Solar and battery storage technologies that provide clean, reliable backup power are cost-effective for many critical community facilities in the Southeast, according to Clean Energy Group’s report series, “Resilient Southeast: Exploring Opportunities for Solar+Storage in Five Southeastern Cities,” released today in partnership with regional nonprofit partners details a first-of-its-kind economic analysis evaluation for solar PV and battery storage (solar+storage) in the region. When the economic value of resilience is accounted for, solar+storage was proven to be a positive investment for all locations and building types examined.
A new video showcasing the Sterling Municipal Light Department’s award-winning energy storage system premiered this week at the Solar Power International/Energy Storage International conference in Las Vegas and at the Innovation Northeast’s Energy Storage & Microgrid conference in Boston. The video highlights the municipal utility’s energy storage microgrid, which is bringing both economic and resiliency benefits to the town of Sterling, Massachusetts. The groundbreaking energy storage project is the result of a collaboration among municipal, state, federal, industry, philanthropy, and nonprofit partners.
The U.S. Department of Energy’s National Renewable Energy Laboratory (NREL) and Clean Energy Group (CEG) have released the first comprehensive public analysis detailing the potential size of the commercial behind-the-meter battery storage market in the United States. NREL analyzed over 10,000 utility tariffs in 48 states, finding that more than five million of the 18 million commercial customers across the country may be able to cost-effectively reduce their utility bills with battery storage technologies.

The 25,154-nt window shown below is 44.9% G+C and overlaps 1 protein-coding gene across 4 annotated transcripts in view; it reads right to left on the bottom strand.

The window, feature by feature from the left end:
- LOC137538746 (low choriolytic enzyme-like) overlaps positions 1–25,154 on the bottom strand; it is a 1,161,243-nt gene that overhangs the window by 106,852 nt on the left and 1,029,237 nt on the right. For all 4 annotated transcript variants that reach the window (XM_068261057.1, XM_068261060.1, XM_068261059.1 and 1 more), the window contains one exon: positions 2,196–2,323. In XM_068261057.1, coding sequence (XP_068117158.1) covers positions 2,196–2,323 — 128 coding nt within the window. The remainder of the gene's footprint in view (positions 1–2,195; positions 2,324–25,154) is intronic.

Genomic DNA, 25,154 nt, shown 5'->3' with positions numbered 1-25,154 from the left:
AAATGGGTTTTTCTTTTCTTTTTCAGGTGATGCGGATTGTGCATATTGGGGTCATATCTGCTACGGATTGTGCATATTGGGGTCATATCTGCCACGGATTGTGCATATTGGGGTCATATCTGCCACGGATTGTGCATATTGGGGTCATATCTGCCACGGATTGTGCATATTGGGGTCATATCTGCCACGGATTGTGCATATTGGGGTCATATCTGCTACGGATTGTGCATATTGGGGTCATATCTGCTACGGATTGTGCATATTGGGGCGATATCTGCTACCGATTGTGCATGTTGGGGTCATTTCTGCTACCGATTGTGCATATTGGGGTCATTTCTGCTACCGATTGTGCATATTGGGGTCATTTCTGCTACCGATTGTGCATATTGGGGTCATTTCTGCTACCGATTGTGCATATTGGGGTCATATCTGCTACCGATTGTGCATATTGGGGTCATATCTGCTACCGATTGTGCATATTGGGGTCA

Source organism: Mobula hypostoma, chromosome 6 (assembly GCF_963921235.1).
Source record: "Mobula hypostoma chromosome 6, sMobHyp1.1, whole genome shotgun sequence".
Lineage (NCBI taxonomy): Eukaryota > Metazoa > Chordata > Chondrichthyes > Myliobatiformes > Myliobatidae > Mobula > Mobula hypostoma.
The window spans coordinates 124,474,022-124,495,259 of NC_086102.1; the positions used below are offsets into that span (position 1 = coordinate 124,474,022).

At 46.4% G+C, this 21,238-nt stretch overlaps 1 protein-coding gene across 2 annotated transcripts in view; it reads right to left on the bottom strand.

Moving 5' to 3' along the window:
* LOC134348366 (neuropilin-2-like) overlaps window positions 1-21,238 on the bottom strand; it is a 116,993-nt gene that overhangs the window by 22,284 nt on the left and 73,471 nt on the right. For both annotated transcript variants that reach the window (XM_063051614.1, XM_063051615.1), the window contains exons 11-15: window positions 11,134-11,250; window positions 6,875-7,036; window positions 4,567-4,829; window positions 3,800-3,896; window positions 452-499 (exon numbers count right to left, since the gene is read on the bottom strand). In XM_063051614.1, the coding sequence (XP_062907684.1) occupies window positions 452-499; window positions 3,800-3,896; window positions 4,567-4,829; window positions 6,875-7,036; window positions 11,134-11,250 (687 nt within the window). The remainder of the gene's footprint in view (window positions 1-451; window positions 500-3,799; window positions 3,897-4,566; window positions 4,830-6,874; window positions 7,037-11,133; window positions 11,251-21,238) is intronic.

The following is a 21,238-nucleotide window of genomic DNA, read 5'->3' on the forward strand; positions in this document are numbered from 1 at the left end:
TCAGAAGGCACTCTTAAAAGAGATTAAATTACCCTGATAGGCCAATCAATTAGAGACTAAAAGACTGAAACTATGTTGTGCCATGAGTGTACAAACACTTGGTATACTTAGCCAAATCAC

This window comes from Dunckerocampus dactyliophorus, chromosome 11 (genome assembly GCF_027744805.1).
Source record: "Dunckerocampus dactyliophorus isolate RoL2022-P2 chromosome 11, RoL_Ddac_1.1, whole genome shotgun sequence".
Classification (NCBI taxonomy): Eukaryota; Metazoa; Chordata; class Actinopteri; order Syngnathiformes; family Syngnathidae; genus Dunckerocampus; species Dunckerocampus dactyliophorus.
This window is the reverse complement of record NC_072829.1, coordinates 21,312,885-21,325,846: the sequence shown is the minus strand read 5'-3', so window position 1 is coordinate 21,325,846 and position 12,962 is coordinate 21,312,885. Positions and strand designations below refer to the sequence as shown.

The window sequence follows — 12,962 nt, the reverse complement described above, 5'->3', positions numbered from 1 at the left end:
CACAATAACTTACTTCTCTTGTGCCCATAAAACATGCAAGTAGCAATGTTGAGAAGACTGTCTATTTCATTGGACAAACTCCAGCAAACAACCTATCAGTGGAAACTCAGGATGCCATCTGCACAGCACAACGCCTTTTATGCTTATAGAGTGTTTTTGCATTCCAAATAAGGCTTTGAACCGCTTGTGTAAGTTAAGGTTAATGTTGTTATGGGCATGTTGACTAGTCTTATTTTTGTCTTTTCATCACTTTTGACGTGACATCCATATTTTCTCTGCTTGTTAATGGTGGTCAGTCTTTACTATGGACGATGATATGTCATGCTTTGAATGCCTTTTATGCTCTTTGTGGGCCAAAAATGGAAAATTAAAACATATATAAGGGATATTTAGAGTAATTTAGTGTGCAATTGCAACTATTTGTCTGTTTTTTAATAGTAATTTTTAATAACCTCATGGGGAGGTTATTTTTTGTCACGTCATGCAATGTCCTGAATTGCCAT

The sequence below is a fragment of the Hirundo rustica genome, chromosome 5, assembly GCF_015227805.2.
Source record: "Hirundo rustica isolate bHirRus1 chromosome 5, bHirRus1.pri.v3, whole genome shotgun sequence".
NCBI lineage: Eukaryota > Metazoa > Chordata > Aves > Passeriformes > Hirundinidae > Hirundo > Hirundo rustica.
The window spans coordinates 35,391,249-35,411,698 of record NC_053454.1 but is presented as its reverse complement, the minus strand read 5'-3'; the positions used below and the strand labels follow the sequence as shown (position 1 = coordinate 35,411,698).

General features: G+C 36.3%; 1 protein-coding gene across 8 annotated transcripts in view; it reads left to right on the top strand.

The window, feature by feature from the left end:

Yesterday, stakeholders from across Massachusetts and New England joined the Sterling Municipal Light Department to celebrate the groundbreaking of the first utility-scale energy storage facility in Massachusetts.
New economic analysis makes the case for including battery storage in California’s billion-dollar investment plan for expanding solar access to low-income residents.
A new report demonstrates how battery storage combined with solar photovoltaic (PV) systems would lead to significant electric bill savings for both property owners and residents of multifamily affordable rental housing in California.